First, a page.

After decades of minor tinkering, City of Beverly Hills made some significant changes to local rent stabilization in early 2017. City Council lowered the cap on allowed annual increases from 10% to 3% for Chapter 6 households. (The Chapter 5 cap was unchanged.) The city also mandated relocation fees when a tenancy is involuntarily terminated. That includes termination for renovation, redevelopment or relative move-in. Third and most significantly, the city created a registry of rental units to track owners, managers, units and tenancies (a backbone of any rent stabilization program).
The registry is key. Where in the past our city hardly even checked to see if landlords were licensed to do business, and many never bothered to get a license or pay a dime in business tax, now owners, properties, managers and tenancies are registered.
In theory the registry would finally allow landlords to be held to account. But will they be? The history of rent stabilization suggest maybe not. Remember that Beverly Hills did not even have a rent stabilization program despite the law being on the books for four decades. Will that change?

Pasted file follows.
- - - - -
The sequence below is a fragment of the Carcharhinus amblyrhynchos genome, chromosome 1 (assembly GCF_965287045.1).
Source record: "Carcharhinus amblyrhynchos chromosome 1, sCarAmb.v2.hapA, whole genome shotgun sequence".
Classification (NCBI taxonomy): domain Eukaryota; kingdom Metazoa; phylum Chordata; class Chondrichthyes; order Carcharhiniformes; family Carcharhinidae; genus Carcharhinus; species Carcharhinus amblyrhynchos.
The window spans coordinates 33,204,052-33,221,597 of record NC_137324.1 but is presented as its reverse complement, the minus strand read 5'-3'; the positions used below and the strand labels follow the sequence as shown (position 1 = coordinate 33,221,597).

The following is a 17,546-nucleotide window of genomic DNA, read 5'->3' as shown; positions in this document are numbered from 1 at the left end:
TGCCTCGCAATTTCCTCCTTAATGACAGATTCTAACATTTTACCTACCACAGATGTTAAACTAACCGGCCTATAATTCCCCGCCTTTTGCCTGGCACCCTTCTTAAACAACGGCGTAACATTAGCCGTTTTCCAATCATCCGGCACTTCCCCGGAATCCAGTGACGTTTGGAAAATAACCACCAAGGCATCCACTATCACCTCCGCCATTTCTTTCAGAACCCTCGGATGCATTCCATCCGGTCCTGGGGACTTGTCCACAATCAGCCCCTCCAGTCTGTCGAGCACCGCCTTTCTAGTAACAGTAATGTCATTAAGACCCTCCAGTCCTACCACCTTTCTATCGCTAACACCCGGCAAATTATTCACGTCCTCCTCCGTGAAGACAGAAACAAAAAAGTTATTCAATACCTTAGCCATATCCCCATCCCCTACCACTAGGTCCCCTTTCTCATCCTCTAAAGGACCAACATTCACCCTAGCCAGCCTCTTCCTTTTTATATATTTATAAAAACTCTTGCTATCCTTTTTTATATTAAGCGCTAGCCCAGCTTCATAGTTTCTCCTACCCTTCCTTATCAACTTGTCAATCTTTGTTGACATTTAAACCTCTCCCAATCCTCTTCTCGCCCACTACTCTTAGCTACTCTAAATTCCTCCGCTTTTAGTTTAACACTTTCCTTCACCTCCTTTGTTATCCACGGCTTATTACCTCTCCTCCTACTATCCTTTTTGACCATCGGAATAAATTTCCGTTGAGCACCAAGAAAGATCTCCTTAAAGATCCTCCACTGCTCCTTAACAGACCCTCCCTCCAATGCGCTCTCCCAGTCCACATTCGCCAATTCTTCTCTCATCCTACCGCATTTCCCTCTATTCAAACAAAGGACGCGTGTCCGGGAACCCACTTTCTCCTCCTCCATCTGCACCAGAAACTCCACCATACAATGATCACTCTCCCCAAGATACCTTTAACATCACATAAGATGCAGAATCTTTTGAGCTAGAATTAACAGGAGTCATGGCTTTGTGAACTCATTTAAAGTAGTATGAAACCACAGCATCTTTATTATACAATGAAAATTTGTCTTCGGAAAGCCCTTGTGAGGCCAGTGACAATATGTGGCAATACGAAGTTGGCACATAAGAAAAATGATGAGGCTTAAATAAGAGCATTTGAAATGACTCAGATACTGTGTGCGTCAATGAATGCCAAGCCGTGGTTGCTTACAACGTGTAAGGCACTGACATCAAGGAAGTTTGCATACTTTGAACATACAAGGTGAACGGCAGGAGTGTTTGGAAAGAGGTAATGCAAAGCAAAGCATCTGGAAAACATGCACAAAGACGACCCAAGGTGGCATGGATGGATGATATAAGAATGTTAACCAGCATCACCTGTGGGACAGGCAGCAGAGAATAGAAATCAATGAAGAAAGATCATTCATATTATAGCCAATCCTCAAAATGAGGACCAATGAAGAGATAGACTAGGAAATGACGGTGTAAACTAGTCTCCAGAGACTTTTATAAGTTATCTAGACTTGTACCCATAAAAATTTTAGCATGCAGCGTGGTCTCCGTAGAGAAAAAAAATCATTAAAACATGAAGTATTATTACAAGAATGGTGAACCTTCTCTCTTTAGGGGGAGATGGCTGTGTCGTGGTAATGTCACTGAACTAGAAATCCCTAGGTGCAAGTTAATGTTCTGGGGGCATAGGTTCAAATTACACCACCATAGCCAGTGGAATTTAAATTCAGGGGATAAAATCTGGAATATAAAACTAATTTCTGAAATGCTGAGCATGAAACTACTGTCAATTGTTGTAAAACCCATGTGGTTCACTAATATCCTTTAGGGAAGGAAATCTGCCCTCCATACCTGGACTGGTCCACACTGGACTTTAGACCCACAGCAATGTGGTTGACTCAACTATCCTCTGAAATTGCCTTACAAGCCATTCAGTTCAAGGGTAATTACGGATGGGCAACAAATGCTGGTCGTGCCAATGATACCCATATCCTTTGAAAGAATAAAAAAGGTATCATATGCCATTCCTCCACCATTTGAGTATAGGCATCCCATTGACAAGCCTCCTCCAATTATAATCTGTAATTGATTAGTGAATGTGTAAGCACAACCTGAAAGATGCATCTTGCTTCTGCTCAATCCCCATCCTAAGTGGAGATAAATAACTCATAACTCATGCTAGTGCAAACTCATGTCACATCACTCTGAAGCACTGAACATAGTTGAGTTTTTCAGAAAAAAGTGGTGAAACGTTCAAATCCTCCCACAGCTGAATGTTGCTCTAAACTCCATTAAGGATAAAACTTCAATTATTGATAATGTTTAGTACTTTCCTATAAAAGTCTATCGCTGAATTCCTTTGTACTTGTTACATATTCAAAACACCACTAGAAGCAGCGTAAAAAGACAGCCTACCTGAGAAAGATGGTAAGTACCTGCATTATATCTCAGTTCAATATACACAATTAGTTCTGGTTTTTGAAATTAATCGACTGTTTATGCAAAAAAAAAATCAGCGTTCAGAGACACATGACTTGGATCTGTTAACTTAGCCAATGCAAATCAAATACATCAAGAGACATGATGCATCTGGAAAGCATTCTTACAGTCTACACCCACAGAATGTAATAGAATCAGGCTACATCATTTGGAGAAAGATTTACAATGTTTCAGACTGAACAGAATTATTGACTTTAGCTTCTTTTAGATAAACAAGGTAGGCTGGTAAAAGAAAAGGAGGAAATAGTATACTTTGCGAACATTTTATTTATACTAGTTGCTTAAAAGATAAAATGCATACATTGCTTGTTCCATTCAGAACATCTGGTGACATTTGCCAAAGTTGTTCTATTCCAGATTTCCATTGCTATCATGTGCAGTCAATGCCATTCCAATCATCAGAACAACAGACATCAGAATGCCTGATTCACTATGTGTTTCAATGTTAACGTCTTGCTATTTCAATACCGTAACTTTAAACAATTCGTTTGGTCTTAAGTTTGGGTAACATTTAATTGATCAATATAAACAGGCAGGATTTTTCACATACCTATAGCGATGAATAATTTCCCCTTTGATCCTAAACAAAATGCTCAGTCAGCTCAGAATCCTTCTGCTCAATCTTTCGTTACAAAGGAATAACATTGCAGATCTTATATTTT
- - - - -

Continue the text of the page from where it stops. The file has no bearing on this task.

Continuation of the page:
Again, Why is Housing Law So Complicated?
State law governs most aspects of a tenancy. That includes the required noticing, protection from landlord retaliation, and unlawful unit entry. State law also mandates a process for eviction and provides some protection against discrimination (such as mandating reasonable accommodation for service and support animals).
At the same time, federal housing law (and department policies) also protect against some forms of discrimination too. And when it comes to regulating health and safety (for example a problem like mold) it is Los Angeles County that enforces health and safety standards for apartments. All of these laws, statutes, rules and regulations essentially stack up to provide some measure of tenant protection. But it is not enough.
The most effective tenant protections are local: cities that closely regulate the rental housing market provide the most protections to tenants. That often includes a lower cap on the allowed annual rent increase; more strict requirements if a tenancy is terminated; and actual penalties enforced locally when, say, a provided housing service (like parking or appliances) is withdrawn.
With your help we can gain local rent stabilization protections just like we see in other cities. Let me know you can step up to help. Or consider making a donation to Renters Alliance to help us get the word out!